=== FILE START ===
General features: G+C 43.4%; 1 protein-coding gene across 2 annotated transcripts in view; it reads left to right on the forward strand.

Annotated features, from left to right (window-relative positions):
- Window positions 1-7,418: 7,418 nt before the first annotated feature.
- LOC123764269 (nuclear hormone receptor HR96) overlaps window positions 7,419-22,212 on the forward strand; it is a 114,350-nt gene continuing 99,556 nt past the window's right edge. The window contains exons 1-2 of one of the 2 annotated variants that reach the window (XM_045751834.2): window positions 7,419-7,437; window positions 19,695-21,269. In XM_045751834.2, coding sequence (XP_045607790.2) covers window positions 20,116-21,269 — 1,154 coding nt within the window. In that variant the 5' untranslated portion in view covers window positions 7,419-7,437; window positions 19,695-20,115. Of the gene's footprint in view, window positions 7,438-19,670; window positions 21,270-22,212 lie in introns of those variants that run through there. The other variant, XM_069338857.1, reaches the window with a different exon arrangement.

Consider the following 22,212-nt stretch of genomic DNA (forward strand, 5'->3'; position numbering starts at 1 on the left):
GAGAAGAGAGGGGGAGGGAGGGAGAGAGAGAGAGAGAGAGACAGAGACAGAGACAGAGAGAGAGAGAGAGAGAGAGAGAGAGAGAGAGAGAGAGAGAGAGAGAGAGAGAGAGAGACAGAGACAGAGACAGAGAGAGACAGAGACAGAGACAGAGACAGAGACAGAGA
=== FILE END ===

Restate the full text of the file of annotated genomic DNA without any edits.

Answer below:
General features: G+C 43.4%; 1 protein-coding gene across 2 annotated transcripts in view; it reads left to right on the forward strand.

Annotated features, from left to right (window-relative positions):
- Window positions 1-7,418: 7,418 nt before the first annotated feature.
- LOC123764269 (nuclear hormone receptor HR96) overlaps window positions 7,419-22,212 on the forward strand; it is a 114,350-nt gene continuing 99,556 nt past the window's right edge. The window contains exons 1-2 of one of the 2 annotated variants that reach the window (XM_045751834.2): window positions 7,419-7,437; window positions 19,695-21,269. In XM_045751834.2, coding sequence (XP_045607790.2) covers window positions 20,116-21,269 — 1,154 coding nt within the window. In that variant the 5' untranslated portion in view covers window positions 7,419-7,437; window positions 19,695-20,115. Of the gene's footprint in view, window positions 7,438-19,670; window positions 21,270-22,212 lie in introns of those variants that run through there. The other variant, XM_069338857.1, reaches the window with a different exon arrangement.

Consider the following 22,212-nt stretch of genomic DNA (forward strand, 5'->3'; position numbering starts at 1 on the left):
GAGAAGAGAGGGGGAGGGAGGGAGAGAGAGAGAGAGAGAGACAGAGACAGAGACAGAGAGAGAGAGAGAGAGAGAGAGAGAGAGAGAGAGAGAGAGAGAGAGAGAGAGAGAGAGACAGAGACAGAGACAGAGAGAGACAGAGACAGAGACAGAGACAGAGACAGAGA